Compared to the same period last year, government borrowings in January-September almost doubled.
The country has set a target of borrowing about US$20 billion this year to meet debt repayment obligations, offset the state budget deficit, raise funds for government spending and bolster an economy dogged by adverse weather conditions and an environmental disaster.
Vietnam's debt servicing costs are estimated at US$12 billion this year. As of September 25, payments had reached nearly US$7.9 billion, of which 78% was allocated to settle debts secured from local bond sales.
In recent years, Vietnam has started to borrow more from local debt markets. As a percentage of the total outstanding government debt, domestic debt rose from 39% in 2011 to 57% in 2015, said Vo Huu Hien, deputy head of the Department of Debt Management and External Finance.
By shifting towards domestic sources to raise funds, Vietnam is relying less on foreign creditors, cutting the ratio of foreign loans significantly from 61% in 2011 to 43% in 2015.
Official figures show the budget deficit stood at 4.4% of GDP in 2011, 5.36% in 2012, 6.6% in 2013, 5.69% in 2014 and 6.1% last year.
The National Assembly, Vietnam's legislature, has tried to place a cap on the budget deficit in recent years, but state budget expenditure has remained higher than targeted.
Vietnam ran an estimated deficit of VND152 trillion (US$6.8 billion) in the January-September period this year, said the General Statistics Office.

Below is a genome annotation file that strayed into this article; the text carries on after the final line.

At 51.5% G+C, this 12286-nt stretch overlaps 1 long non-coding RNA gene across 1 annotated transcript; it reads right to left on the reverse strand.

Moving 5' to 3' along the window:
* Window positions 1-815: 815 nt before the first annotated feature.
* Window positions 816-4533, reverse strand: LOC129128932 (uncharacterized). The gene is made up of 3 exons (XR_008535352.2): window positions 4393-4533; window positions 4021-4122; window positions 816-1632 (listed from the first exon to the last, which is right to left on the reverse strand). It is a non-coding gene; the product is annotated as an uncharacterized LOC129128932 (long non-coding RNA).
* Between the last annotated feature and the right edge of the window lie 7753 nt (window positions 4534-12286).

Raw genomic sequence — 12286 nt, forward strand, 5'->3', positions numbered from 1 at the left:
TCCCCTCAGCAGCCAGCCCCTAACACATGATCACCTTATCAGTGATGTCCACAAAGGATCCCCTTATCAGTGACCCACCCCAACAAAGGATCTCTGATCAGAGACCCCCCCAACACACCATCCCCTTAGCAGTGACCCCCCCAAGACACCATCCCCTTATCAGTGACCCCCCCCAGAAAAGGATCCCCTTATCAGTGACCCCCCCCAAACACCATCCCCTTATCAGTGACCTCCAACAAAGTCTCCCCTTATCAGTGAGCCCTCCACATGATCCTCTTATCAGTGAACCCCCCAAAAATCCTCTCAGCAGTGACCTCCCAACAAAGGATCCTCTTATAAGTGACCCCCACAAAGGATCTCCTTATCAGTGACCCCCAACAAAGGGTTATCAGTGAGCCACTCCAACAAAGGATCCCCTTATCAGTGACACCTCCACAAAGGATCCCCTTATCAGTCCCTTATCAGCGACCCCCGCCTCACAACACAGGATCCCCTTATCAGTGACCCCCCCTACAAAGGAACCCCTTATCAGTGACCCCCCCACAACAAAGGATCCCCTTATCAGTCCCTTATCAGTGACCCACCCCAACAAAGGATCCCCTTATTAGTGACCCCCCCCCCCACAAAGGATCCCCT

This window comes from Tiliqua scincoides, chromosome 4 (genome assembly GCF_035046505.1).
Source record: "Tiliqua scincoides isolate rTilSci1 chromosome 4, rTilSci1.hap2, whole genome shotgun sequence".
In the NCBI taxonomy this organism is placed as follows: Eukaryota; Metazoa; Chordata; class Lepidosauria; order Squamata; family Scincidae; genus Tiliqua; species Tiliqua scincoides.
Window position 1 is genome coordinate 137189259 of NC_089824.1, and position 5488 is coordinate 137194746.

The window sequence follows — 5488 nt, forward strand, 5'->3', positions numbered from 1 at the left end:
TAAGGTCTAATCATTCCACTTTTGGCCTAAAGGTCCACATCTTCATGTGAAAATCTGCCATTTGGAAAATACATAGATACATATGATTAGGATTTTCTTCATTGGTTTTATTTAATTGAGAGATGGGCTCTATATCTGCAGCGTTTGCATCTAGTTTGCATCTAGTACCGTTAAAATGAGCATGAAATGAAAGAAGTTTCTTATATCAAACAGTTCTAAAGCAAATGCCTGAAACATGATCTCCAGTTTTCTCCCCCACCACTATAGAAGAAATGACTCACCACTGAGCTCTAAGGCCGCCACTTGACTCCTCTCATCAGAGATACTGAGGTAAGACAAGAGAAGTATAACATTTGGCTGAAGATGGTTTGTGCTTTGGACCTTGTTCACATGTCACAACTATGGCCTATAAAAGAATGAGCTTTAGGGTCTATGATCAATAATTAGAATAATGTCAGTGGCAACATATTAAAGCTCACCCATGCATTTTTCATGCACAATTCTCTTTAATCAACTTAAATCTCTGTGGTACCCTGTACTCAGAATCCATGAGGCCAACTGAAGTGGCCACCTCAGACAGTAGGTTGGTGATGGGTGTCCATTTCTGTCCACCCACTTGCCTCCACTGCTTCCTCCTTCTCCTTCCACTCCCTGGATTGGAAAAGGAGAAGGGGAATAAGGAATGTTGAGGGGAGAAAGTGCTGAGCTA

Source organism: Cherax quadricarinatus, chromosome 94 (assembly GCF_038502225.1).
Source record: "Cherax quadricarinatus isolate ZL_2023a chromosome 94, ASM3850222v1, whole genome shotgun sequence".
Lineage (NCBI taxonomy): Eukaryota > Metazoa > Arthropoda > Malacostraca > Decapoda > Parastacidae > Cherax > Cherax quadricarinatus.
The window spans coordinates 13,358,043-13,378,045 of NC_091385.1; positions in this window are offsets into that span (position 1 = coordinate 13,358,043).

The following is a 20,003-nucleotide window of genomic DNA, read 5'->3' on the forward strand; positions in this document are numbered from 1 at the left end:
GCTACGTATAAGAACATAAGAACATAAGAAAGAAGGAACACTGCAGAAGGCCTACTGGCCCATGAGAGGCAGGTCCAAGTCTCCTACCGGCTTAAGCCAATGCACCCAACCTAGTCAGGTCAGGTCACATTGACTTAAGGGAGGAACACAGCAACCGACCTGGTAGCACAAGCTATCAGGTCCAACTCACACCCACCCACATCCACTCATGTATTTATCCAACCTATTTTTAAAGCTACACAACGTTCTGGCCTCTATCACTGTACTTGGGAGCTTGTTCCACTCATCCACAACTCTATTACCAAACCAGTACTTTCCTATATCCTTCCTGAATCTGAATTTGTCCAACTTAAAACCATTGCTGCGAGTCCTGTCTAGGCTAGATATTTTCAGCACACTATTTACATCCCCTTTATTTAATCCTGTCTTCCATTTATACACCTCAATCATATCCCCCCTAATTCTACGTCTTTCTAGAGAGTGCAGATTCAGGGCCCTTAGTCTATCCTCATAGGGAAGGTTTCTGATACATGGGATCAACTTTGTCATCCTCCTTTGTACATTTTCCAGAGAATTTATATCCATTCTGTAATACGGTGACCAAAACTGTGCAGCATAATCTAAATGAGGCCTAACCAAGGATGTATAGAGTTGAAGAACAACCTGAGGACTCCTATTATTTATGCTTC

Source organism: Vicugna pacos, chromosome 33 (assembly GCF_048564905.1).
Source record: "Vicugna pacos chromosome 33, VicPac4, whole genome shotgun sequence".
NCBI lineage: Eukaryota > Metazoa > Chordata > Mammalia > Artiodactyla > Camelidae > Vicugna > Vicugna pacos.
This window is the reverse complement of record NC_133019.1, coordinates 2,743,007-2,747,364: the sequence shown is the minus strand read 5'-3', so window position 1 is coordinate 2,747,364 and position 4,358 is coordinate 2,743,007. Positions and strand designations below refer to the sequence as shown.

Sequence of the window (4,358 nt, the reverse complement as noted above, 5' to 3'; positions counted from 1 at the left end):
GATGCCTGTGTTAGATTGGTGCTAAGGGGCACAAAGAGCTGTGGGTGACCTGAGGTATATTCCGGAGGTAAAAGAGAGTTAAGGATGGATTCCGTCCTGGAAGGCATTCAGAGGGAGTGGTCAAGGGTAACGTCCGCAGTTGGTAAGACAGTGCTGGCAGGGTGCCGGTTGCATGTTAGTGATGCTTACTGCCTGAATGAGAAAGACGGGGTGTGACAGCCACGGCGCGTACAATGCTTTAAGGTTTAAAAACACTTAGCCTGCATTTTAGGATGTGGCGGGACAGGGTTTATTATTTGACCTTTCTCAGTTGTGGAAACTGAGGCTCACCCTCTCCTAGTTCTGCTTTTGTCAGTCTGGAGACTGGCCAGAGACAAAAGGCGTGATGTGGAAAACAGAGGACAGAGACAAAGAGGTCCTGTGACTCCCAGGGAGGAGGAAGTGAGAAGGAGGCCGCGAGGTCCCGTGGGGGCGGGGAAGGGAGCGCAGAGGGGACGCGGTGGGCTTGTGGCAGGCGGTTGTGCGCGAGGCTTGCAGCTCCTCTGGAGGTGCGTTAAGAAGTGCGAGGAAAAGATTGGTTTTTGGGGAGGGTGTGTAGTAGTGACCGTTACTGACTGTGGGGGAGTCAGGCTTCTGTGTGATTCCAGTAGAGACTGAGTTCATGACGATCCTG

The World Bank forecasts that Vietnam’s public debt will climb to 63.8% of the country’s GDP in 2016, 64.4% in 2017 and 64.7% in 2018.
Slumping crude oil prices have cut budget revenues considerably. Government statistics show that crude-related revenue, which made up 30% of the nation’s budget in 2005, fell to 20% in 2010 and accounted for about 10% in 2015.
The country posted a sharp decline in Jan-Sept revenue from crude oil to an estimated VND29.8 trillion, 42% down from the same period last year.
The budget deficit is expected to widen further as the country lowers taxes to support businesses in the private sector.
The finance minister said that budget revenue from taxes and levies, excluding income from crude oil exports and taxes on land use, account for only 15.6% of gross domestic product (GDP), which is considered low compared to Thailand’s 23%, Laos’ 23.4% and Malaysia’s 24.5%.
Last year’s public debt, which in Vietnam also includes loans guaranteed by the government, stood at 62.2% of GDP, which was relatively close to the ceiling of 65% set by the National Assembly.
Vietnam's government set an economic growth target of 6.7% for this year, following 6.68% growth in 2015.
However, adverse weather conditions and mass fish deaths along the central coast have forced the government to revise down the 2016 target to between 6.2% and 6.5%.